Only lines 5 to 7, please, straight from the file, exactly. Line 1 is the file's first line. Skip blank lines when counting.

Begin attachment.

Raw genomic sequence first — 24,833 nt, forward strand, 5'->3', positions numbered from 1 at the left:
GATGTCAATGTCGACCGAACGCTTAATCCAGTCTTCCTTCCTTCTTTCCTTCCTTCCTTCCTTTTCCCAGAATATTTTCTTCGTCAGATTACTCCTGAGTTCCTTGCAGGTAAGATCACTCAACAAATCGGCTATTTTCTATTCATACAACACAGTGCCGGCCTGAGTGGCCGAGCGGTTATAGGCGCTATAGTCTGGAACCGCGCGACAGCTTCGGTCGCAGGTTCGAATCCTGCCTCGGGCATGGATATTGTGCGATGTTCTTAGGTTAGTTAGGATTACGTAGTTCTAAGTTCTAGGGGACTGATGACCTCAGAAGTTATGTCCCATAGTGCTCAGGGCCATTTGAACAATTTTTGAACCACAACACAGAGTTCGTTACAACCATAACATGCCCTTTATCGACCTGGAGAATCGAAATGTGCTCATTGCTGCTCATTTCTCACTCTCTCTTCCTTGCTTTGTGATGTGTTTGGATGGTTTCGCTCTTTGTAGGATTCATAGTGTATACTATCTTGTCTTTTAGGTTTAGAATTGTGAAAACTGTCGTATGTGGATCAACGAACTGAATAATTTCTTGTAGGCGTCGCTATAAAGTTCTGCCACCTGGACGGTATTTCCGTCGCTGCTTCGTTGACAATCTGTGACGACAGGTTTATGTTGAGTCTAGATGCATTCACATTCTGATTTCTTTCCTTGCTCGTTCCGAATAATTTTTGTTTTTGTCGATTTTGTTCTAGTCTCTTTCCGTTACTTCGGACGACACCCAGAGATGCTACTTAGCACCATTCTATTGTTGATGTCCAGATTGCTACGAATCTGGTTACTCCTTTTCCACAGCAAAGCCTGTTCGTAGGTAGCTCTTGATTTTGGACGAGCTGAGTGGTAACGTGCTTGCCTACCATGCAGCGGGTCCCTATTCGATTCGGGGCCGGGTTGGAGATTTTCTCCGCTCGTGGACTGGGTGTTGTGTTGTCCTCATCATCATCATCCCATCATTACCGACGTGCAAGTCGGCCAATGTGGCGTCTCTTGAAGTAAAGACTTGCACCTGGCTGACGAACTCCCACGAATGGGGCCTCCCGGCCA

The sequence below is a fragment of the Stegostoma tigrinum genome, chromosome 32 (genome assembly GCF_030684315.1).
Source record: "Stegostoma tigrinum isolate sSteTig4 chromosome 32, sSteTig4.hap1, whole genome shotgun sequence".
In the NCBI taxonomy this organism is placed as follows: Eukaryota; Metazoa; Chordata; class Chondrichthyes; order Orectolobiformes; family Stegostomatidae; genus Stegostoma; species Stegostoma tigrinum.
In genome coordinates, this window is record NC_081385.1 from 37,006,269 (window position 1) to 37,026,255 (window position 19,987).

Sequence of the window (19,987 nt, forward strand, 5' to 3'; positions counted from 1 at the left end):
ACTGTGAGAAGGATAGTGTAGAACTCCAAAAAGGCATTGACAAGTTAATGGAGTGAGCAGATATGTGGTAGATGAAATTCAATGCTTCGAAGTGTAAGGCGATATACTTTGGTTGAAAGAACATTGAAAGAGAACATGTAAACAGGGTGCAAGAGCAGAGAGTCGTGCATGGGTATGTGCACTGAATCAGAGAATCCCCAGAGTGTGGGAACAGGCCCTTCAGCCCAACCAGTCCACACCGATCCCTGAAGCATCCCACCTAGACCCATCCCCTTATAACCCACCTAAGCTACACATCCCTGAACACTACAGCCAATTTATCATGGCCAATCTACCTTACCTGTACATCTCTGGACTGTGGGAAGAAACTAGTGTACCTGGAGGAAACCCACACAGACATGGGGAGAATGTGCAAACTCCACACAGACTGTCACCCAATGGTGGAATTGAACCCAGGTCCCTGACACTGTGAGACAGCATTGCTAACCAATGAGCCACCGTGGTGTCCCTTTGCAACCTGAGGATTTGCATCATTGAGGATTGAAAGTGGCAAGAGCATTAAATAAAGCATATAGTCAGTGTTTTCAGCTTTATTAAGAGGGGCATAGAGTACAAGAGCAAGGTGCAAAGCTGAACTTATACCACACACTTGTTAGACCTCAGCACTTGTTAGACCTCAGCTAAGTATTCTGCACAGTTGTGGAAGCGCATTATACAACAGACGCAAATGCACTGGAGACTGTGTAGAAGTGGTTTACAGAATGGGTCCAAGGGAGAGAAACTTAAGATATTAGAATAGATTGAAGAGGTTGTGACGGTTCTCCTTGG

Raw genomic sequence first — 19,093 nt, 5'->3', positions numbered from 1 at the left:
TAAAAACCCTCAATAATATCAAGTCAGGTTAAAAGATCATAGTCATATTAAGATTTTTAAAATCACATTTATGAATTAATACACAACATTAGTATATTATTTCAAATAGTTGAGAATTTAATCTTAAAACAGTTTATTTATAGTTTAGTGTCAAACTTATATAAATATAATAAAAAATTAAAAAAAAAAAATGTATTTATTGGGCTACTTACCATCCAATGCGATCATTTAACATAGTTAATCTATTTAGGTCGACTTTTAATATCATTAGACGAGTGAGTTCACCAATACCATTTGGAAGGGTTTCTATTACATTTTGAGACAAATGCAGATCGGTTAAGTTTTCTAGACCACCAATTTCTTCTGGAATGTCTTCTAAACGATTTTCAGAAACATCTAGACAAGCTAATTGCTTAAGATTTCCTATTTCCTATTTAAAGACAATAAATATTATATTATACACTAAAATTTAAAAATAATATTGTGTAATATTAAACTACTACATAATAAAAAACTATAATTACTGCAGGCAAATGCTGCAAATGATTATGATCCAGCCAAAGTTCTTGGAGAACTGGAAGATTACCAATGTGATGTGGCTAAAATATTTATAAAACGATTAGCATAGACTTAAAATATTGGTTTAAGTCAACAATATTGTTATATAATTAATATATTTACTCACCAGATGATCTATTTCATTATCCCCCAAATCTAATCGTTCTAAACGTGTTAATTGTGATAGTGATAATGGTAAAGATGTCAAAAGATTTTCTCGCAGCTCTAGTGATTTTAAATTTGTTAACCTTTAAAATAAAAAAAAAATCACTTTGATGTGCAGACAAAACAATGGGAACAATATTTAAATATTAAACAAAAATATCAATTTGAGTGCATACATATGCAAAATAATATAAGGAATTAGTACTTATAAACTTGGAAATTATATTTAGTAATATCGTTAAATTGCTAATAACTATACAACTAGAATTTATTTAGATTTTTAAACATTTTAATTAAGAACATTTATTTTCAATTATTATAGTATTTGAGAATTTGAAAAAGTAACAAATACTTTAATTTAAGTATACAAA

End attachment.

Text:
In the NCBI taxonomy this organism is placed as follows: Eukaryota; Metazoa; Chordata; class Chondrichthyes; order Orectolobiformes; family Stegostomatidae; genus Stegostoma; species Stegostoma tigrinum.
In genome coordinates, this window is record NC_081385.1 from 37,006,269 (window position 1) to 37,026,255 (window position 19,987).

Sequence of the window (19,987 nt, forward strand, 5' to 3'; positions counted from 1 at the left end):